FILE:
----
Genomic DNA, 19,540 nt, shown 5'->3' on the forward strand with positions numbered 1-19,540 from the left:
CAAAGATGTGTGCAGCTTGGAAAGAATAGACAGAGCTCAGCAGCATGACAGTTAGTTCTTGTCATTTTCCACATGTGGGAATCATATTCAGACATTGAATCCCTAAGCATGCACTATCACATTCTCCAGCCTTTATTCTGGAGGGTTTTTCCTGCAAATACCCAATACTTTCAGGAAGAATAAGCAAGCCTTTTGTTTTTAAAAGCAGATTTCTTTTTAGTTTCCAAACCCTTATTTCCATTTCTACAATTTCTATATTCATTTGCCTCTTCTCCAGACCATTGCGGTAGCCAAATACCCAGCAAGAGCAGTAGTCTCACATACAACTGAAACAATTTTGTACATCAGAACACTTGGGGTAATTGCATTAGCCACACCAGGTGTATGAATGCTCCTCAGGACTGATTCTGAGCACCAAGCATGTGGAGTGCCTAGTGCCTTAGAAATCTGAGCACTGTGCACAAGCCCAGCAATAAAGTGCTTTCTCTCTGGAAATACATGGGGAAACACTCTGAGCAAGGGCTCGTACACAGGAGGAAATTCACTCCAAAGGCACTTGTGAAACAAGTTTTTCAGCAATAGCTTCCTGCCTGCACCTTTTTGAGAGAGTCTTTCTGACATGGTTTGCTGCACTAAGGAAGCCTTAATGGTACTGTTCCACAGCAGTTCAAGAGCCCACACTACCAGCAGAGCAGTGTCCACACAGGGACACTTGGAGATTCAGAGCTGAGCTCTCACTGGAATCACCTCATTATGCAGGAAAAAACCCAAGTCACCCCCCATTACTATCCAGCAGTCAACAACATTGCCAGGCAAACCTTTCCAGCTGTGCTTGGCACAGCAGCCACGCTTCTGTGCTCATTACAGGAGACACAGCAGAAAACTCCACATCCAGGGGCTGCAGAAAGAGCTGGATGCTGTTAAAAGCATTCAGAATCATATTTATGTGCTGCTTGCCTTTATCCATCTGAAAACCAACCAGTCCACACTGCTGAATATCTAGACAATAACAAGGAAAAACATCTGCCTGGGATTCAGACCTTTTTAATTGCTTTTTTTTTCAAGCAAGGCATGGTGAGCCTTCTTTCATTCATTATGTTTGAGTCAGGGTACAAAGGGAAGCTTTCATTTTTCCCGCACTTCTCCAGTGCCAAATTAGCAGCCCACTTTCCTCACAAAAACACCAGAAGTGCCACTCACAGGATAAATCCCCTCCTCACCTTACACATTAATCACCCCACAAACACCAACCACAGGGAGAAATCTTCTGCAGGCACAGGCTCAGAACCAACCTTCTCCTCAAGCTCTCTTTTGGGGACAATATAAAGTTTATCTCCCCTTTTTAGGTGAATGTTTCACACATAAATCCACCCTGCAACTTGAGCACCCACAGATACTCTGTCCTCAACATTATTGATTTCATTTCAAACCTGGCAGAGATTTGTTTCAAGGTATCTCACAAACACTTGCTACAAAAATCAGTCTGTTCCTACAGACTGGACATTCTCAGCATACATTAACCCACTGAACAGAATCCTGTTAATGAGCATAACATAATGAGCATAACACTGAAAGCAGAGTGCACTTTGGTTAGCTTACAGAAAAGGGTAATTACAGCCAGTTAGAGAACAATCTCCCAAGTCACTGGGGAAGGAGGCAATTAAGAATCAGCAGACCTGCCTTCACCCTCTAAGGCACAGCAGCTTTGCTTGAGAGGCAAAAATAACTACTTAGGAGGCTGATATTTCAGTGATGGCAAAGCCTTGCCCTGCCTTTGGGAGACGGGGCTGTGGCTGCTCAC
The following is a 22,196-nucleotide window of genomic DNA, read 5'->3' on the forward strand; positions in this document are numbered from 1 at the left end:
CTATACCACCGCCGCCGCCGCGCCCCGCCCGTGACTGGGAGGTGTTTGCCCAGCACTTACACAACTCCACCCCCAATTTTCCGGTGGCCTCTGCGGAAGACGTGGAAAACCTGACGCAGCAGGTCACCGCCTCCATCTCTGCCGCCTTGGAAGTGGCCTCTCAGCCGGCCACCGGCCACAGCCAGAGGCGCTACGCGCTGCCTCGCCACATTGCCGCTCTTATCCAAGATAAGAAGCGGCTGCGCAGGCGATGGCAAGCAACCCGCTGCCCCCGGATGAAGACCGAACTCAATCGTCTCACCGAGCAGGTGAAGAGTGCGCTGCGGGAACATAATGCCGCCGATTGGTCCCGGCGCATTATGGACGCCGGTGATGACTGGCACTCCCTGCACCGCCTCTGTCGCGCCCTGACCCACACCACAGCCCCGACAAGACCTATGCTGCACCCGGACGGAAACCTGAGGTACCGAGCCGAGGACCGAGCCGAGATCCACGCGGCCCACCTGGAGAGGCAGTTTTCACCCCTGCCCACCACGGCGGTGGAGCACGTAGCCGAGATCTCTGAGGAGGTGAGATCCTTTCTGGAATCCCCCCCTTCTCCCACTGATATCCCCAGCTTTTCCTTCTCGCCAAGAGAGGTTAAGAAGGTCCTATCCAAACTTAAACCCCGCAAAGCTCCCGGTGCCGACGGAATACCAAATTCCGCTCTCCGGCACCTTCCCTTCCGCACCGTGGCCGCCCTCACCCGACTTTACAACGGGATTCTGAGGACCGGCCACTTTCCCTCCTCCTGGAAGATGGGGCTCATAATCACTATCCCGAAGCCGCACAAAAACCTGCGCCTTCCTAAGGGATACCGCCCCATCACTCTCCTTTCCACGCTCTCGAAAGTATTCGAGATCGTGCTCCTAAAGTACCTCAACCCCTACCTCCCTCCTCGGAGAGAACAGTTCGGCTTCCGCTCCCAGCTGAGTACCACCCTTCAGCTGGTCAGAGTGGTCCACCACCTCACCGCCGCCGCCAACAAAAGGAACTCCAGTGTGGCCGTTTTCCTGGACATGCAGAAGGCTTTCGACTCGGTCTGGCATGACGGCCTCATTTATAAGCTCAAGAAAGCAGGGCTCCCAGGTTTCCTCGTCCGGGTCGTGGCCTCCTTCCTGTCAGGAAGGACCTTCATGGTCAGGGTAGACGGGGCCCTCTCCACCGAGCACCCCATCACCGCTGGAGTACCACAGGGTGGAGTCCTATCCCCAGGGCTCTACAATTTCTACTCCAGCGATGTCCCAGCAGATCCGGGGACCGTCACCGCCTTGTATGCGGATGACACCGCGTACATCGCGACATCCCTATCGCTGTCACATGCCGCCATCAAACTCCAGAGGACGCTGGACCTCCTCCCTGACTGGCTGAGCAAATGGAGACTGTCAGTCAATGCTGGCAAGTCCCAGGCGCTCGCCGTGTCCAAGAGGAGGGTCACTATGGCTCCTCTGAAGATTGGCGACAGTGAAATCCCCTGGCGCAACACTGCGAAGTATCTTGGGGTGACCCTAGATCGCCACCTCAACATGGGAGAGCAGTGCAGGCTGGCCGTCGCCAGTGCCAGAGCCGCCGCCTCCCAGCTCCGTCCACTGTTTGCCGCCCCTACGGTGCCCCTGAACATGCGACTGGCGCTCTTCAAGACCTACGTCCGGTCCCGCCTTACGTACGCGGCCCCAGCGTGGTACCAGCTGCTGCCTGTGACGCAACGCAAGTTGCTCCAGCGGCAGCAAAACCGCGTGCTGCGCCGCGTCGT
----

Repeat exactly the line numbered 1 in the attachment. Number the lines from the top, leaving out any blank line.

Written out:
Genomic DNA, 19,540 nt, shown 5'->3' on the forward strand with positions numbered 1-19,540 from the left: